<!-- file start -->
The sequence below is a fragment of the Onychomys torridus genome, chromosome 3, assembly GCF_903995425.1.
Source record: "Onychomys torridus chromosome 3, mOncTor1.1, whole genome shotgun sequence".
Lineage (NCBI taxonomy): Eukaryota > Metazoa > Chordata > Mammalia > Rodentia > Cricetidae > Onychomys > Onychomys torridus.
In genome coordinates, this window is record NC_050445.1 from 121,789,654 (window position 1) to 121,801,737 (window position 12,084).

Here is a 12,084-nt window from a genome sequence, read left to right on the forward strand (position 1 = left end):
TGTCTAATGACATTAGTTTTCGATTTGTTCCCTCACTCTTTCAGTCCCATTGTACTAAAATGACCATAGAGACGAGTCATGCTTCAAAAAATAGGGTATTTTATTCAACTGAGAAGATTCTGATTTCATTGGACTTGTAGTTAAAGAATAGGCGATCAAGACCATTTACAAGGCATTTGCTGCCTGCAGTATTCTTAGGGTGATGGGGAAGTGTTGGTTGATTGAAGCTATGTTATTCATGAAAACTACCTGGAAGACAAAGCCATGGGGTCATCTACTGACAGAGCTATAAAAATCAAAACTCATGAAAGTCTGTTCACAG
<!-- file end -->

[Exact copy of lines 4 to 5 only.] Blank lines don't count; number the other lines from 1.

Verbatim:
In genome coordinates, this window is record NC_050445.1 from 121,789,654 (window position 1) to 121,801,737 (window position 12,084).

Here is a 12,084-nt window from a genome sequence, read left to right on the forward strand (position 1 = left end):